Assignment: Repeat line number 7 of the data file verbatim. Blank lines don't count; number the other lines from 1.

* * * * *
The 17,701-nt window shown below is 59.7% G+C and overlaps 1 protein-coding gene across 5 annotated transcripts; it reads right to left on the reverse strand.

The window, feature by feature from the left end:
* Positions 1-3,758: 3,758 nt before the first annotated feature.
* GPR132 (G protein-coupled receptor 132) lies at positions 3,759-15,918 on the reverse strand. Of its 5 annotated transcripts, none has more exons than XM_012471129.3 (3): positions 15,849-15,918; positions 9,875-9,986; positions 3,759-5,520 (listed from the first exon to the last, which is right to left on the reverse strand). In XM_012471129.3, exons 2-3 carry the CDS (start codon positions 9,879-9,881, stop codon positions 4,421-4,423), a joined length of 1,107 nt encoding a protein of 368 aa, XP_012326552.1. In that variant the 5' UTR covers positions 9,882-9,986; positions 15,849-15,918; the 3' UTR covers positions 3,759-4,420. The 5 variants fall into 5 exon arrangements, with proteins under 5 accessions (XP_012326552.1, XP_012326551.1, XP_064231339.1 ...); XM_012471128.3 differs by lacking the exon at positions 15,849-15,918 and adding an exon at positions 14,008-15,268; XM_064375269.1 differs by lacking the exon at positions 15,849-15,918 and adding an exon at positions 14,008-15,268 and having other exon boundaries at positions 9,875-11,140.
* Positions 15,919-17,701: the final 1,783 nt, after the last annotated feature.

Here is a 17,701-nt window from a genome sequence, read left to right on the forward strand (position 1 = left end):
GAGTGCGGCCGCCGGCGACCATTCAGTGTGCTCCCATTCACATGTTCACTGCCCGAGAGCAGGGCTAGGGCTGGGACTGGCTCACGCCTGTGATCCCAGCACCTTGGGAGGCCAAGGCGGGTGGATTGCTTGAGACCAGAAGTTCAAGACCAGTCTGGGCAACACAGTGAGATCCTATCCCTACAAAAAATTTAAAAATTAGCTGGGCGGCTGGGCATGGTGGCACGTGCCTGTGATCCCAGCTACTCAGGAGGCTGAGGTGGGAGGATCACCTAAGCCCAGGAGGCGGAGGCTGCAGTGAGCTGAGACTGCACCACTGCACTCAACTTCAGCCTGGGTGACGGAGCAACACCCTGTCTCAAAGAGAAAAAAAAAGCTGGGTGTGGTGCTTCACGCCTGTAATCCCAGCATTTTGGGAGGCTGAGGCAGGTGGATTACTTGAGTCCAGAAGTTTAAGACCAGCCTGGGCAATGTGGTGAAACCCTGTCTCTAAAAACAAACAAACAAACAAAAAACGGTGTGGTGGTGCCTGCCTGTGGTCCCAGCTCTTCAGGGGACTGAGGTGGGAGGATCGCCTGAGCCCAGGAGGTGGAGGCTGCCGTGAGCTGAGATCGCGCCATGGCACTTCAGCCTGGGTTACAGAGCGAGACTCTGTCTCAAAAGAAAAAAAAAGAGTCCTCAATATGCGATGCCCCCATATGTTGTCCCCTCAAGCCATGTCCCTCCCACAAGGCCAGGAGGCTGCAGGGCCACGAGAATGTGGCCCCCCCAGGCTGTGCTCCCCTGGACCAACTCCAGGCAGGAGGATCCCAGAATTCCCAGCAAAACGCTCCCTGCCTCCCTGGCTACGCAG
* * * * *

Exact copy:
GAGTGCGGCCGCCGGCGACCATTCAGTGTGCTCCCATTCACATGTTCACTGCCCGAGAGCAGGGCTAGGGCTGGGACTGGCTCACGCCTGTGATCCCAGCACCTTGGGAGGCCAAGGCGGGTGGATTGCTTGAGACCAGAAGTTCAAGACCAGTCTGGGCAACACAGTGAGATCCTATCCCTACAAAAAATTTAAAAATTAGCTGGGCGGCTGGGCATGGTGGCACGTGCCTGTGATCCCAGCTACTCAGGAGGCTGAGGTGGGAGGATCACCTAAGCCCAGGAGGCGGAGGCTGCAGTGAGCTGAGACTGCACCACTGCACTCAACTTCAGCCTGGGTGACGGAGCAACACCCTGTCTCAAAGAGAAAAAAAAAGCTGGGTGTGGTGCTTCACGCCTGTAATCCCAGCATTTTGGGAGGCTGAGGCAGGTGGATTACTTGAGTCCAGAAGTTTAAGACCAGCCTGGGCAATGTGGTGAAACCCTGTCTCTAAAAACAAACAAACAAACAAAAAACGGTGTGGTGGTGCCTGCCTGTGGTCCCAGCTCTTCAGGGGACTGAGGTGGGAGGATCGCCTGAGCCCAGGAGGTGGAGGCTGCCGTGAGCTGAGATCGCGCCATGGCACTTCAGCCTGGGTTACAGAGCGAGACTCTGTCTCAAAAGAAAAAAAAAGAGTCCTCAATATGCGATGCCCCCATATGTTGTCCCCTCAAGCCATGTCCCTCCCACAAGGCCAGGAGGCTGCAGGGCCACGAGAATGTGGCCCCCCCAGGCTGTGCTCCCCTGGACCAACTCCAGGCAGGAGGATCCCAGAATTCCCAGCAAAACGCTCCCTGCCTCCCTGGCTACGCAG